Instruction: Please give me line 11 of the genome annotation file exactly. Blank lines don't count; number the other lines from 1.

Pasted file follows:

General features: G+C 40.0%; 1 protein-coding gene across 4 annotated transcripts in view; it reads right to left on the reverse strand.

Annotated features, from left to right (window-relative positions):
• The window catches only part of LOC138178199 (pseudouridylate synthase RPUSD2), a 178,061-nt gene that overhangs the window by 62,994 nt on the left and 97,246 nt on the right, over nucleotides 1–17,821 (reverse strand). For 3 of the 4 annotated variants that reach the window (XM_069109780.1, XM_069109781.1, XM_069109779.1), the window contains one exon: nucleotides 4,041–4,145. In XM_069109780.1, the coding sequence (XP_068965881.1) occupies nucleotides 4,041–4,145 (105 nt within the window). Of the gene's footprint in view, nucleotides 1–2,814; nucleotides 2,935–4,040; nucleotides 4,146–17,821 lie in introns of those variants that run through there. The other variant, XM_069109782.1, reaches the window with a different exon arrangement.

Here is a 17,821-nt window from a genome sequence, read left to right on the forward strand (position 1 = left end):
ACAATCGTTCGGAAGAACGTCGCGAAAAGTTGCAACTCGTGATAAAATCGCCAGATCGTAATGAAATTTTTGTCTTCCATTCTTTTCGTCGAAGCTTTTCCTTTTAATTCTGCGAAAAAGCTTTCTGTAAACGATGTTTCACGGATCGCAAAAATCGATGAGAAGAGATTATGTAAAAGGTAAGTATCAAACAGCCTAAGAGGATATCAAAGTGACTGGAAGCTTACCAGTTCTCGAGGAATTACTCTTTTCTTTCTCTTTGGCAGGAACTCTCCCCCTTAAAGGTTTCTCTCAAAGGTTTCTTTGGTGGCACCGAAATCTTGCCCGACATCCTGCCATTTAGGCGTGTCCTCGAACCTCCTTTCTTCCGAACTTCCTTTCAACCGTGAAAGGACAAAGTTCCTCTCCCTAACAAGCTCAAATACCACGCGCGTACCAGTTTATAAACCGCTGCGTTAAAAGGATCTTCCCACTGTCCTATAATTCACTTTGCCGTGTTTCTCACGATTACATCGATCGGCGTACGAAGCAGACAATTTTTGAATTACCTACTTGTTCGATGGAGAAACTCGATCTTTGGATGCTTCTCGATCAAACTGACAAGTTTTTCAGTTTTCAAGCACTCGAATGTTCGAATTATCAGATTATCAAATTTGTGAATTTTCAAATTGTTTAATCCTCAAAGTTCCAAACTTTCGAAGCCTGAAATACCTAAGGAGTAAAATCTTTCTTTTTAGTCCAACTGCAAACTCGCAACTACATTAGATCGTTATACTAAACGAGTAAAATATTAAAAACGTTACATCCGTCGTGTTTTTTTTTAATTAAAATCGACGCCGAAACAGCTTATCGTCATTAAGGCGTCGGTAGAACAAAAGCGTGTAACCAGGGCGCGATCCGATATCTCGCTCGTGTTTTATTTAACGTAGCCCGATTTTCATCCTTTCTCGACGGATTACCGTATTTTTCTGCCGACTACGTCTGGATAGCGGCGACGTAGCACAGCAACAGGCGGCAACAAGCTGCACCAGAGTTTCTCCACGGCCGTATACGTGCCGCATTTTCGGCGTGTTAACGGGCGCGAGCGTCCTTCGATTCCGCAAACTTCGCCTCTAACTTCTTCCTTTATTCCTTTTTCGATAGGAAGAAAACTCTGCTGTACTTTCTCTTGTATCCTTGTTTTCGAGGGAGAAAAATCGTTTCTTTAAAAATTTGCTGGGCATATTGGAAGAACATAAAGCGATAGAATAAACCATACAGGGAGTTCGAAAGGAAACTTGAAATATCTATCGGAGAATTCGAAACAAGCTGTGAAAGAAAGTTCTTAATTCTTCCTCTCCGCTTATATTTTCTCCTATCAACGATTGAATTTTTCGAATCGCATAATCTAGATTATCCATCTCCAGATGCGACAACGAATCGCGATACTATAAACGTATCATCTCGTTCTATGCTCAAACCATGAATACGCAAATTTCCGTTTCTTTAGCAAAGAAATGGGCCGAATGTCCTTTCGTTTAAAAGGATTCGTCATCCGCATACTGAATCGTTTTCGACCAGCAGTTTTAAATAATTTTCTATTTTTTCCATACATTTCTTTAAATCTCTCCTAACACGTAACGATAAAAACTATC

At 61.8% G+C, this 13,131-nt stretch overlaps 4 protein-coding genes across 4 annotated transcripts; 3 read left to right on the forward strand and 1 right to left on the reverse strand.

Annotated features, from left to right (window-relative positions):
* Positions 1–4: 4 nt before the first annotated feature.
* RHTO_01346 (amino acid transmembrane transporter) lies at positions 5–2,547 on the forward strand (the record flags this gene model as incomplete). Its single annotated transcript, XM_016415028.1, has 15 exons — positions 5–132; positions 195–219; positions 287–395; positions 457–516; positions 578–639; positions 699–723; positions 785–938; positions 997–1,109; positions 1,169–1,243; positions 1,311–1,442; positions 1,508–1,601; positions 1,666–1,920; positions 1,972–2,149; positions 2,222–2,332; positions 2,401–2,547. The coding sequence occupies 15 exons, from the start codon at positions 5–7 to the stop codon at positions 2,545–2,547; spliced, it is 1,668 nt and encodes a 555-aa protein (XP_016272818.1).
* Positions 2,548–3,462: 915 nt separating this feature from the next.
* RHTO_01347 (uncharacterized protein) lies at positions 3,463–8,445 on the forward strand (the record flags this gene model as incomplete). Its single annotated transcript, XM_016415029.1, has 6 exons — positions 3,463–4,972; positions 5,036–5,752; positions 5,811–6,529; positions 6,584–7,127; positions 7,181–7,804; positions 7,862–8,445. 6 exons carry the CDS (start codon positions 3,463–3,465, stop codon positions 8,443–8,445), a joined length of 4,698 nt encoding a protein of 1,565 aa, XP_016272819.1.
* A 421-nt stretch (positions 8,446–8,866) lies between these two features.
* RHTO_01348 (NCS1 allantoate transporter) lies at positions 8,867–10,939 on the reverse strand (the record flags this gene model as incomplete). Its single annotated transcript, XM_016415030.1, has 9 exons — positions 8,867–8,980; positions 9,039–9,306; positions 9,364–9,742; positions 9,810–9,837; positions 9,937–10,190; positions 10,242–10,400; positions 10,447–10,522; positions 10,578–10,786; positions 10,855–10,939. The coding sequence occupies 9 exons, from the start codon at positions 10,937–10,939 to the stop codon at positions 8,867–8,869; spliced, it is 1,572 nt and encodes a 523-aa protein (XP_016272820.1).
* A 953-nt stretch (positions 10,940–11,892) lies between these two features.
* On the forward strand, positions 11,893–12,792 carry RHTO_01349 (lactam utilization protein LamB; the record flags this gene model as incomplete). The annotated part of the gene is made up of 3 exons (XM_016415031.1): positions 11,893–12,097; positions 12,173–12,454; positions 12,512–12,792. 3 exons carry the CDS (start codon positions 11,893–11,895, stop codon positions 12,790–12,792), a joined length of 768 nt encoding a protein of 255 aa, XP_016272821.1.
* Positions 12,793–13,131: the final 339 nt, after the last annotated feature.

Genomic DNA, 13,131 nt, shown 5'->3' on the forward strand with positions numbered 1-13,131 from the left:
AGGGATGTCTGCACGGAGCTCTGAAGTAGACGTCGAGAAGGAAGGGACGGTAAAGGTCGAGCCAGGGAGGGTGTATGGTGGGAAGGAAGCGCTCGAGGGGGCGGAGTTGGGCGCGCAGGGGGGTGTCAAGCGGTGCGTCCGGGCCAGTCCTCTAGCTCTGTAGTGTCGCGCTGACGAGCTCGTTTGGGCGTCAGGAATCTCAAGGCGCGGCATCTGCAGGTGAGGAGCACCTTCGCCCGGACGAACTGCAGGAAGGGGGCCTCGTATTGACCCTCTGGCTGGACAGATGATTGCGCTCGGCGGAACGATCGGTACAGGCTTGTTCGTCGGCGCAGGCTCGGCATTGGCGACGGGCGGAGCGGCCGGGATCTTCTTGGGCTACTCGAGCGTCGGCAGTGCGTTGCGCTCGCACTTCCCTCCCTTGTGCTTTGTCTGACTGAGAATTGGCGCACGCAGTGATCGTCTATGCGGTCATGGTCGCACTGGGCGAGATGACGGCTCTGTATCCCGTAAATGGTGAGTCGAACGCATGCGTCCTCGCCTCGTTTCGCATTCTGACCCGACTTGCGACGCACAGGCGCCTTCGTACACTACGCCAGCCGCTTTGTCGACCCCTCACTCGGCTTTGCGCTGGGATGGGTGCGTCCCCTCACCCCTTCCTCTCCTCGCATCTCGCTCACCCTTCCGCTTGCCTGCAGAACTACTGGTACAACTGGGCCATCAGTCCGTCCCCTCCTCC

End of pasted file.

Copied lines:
* RHTO_01347 (uncharacterized protein) lies at positions 3,463–8,445 on the forward strand (the record flags this gene model as incomplete). Its single annotated transcript, XM_016415029.1, has 6 exons — positions 3,463–4,972; positions 5,036–5,752; positions 5,811–6,529; positions 6,584–7,127; positions 7,181–7,804; positions 7,862–8,445. 6 exons carry the CDS (start codon positions 3,463–3,465, stop codon positions 8,443–8,445), a joined length of 4,698 nt encoding a protein of 1,565 aa, XP_016272819.1.